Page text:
React Native

Getting started

Installing Localytics Module

React Native version

We recommend you use the latest stable version of React Native, defined in package.json.

"dependencies": {
  ...
  "react-native": "0.53.0",
  ...
}

Install npm module

$ cd YourProjectDirectory
$ npm install
$ npm install localytics-react-native --save

React Native Link

Follow the instructions below to link the bindings to your iOS and Android projects.

$ cd YourProjectDirectory
$ react-native link localytics-react-native

Integrating iOS

1. Add embedded framework

From Libraries/LLLocalytics.xcodeproj, select Localytics.framework and Show in Finder.

screenshot of dragging framework to top level

Drag the Localytics.framework from Finder and drop into the Add embedded binaries here area of the Embedded Binaries section of the General tab as show below.

screenshot of selecting Create folder references

Select Create folder references and click finish.

screenshot of dragging framework to embedded binaries

2. Add dependency

Add libLLLocalytics.a into the Linked Frameworks and Libraries section of the General tab of your Xcode project settings as shown below.

screenshot of adding React Native dependency Library screenshot of libraries and frameworks for React Native dependency

3. Add framework search path

Add $(PROJECT_DIR)/../node_modules/localytics-react-native/ios/Frameworks into the Framework Search Paths field value in Search Paths section of the Build Settings tab of your Xcode project settings as shown below.

screenshot of adding framework for React Native dependency

4. Binary stripping for App Store submission

When submitting an iOS app build to iTunes Connect for distribution you'll have to remove the simulator-compatible (x86) version of all frameworks your app uses, including Localytics.

Rather than shipping a simulator-incompatible library or forcing our users to swap to a "skinny" version of our library at build time, the easiest way to ship without the simulator architecture is to add a script to your build process that removes the "fat" architectures used by the simulator.

Configure framework slices in Project Settings
  1. Enter Project Naviator view and click on your project icon. It should be at the top of the Project Navigator.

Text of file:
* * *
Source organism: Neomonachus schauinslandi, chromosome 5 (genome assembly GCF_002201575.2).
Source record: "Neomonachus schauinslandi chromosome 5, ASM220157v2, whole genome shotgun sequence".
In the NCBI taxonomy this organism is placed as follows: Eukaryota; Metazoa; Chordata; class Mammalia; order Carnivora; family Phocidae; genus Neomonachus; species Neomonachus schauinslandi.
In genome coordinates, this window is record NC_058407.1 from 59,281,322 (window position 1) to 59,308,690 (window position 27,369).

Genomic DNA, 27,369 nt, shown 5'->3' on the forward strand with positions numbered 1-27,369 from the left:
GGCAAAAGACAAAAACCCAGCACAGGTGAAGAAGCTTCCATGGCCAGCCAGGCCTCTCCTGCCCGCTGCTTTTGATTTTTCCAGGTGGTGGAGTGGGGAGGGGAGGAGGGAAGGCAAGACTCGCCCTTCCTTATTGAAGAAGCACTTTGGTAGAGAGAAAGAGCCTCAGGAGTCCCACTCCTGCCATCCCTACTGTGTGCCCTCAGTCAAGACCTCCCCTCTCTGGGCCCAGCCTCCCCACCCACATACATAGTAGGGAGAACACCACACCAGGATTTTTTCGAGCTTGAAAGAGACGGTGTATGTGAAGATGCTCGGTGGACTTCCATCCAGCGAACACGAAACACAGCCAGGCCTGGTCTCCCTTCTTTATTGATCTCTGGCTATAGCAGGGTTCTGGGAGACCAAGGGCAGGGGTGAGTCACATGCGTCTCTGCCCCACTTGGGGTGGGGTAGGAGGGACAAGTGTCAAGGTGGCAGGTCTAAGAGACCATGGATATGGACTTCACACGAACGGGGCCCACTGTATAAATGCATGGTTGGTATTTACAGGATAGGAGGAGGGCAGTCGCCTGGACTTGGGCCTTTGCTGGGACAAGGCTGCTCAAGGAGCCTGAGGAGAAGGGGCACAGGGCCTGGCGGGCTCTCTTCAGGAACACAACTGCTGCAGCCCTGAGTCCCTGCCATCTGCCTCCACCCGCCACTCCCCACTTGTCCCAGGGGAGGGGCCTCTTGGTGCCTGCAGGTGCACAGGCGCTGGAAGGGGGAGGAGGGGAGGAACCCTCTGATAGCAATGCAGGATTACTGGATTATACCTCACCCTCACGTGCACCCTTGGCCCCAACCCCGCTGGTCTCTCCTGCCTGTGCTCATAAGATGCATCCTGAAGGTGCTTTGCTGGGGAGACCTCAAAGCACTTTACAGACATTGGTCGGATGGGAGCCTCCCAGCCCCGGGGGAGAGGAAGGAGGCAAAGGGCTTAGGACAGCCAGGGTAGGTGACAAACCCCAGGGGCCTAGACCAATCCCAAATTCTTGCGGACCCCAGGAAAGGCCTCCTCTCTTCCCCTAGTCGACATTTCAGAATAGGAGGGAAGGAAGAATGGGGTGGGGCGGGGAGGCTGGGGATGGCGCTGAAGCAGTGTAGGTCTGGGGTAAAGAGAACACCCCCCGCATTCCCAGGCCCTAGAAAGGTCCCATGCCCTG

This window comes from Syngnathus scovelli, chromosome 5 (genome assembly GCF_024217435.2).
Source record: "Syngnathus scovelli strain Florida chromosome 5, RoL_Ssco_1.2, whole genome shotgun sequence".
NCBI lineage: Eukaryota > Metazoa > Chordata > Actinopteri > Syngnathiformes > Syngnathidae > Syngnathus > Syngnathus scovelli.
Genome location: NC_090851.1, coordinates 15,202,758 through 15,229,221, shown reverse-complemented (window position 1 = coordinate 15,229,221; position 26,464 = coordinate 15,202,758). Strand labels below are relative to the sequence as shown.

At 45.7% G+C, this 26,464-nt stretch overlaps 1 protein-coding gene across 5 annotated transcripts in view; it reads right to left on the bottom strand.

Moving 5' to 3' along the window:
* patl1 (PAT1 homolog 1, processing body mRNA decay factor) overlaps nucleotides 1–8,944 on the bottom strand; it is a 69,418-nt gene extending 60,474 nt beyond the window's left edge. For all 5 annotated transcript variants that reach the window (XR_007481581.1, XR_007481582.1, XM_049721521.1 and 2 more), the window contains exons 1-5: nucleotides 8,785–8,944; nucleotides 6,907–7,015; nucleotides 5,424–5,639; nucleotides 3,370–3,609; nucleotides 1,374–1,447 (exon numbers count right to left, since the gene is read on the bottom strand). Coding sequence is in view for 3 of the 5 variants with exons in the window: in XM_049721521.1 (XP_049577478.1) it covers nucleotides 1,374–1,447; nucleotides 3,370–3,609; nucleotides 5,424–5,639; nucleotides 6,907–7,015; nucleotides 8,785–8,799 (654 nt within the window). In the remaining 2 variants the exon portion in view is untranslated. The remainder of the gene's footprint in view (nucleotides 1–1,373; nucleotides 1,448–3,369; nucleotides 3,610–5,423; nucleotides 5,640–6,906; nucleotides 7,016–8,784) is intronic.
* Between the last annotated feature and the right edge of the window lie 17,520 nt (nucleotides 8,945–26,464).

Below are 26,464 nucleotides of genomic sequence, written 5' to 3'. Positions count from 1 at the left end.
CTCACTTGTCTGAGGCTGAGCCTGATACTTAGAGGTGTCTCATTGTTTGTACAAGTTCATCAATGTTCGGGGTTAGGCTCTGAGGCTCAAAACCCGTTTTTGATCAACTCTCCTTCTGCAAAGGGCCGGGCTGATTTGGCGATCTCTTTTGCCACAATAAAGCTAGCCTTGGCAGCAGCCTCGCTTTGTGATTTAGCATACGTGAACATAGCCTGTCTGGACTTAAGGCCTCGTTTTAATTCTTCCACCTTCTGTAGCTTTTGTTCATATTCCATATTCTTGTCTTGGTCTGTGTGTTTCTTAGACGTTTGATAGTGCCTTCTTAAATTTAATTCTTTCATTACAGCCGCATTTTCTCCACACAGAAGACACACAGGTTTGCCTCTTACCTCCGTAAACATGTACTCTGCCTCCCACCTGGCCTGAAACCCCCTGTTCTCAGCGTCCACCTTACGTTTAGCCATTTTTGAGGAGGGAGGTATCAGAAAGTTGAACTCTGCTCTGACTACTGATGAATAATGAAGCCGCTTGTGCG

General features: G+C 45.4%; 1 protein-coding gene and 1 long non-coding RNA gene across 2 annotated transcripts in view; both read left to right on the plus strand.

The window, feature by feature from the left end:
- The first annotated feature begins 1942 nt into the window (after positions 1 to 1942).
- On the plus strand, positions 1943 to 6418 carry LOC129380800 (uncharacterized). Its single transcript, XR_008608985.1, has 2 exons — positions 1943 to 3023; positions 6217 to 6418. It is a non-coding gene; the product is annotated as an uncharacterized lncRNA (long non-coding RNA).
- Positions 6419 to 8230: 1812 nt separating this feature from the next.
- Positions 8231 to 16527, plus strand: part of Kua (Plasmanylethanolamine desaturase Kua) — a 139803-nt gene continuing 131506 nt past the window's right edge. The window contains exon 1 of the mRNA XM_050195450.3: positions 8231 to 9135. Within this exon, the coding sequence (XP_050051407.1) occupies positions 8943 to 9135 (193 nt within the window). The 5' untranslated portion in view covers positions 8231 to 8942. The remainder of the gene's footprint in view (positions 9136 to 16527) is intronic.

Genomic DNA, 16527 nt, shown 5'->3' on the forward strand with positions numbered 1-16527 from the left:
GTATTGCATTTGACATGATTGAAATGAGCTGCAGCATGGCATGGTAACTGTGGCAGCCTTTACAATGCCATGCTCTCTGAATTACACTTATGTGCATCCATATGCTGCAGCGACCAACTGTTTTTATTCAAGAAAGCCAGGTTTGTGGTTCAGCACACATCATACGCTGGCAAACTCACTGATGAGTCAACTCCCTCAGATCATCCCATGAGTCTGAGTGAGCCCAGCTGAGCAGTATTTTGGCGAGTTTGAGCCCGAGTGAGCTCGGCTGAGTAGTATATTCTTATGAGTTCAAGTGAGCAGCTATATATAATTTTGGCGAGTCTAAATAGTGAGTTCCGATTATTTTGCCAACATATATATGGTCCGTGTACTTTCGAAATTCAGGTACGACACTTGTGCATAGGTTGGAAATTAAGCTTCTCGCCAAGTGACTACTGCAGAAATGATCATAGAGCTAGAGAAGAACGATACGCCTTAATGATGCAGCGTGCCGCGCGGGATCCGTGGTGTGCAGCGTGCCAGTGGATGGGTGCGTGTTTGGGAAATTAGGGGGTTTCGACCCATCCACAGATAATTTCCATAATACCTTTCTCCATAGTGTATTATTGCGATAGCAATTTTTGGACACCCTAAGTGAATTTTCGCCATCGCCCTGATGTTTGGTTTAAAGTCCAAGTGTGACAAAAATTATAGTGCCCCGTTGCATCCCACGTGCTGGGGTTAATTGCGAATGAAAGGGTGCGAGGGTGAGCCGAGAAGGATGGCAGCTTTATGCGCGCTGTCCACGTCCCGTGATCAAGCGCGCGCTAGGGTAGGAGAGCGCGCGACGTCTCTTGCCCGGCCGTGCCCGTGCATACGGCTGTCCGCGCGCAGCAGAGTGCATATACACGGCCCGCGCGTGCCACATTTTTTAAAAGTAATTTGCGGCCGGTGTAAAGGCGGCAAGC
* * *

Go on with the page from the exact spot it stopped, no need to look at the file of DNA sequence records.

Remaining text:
2. Select your target from the sidebar or from the dropdown menu, then select the Build Phases tab.
  3. Press the + in the top left and add a new run script phase after the embed frameworks step.
  4. Inside the Run Script phase make sure that the Shell is /bin/sh and insert the following code:
    APP_PATH="${TARGET_BUILD_DIR}/${WRAPPER_NAME}"
    # This script loops through the frameworks embedded in the application and
    # removes unused architectures.
    find "$APP_PATH" -name '*.framework' -type d | while read -r FRAMEWORK
    
    do
      FRAMEWORK_EXECUTABLE_NAME=$(defaults read "$FRAMEWORK/Info.plist" CFBundleExecutable)
      FRAMEWORK_EXECUTABLE_PATH="$FRAMEWORK/$FRAMEWORK_EXECUTABLE_NAME"
    
      echo "Executable is $FRAMEWORK_EXECUTABLE_PATH"
      EXTRACTED_ARCHS=()
    
      echo "ARCHS = $ARCHS"
    
      INFO_OUTPUT_STR=`lipo -info "$FRAMEWORK_EXECUTABLE_PATH"`
      if [[ $INFO_OUTPUT_STR == *"Non-fat file"* ]]
      then
        echo "Framework is not a Fat binary, skipping..."
        continue
      fi
    
      for ARCH in $ARCHS
      do
        echo "Extracting $ARCH from $FRAMEWORK_EXECUTABLE_NAME"
        lipo -extract "$ARCH" "$FRAMEWORK_EXECUTABLE_PATH" -o "$FRAMEWORK_EXECUTABLE_PATH-$ARCH"
        EXTRACTED_ARCHS+=("$FRAMEWORK_EXECUTABLE_PATH-$ARCH")
      done
    
      echo "Merging extracted architectures: ${ARCHS}"
      lipo -o "$FRAMEWORK_EXECUTABLE_PATH-merged" -create "${EXTRACTED_ARCHS[@]}"
      rm "${EXTRACTED_ARCHS[@]}"
    
      echo "Replacing original executable with thinned version"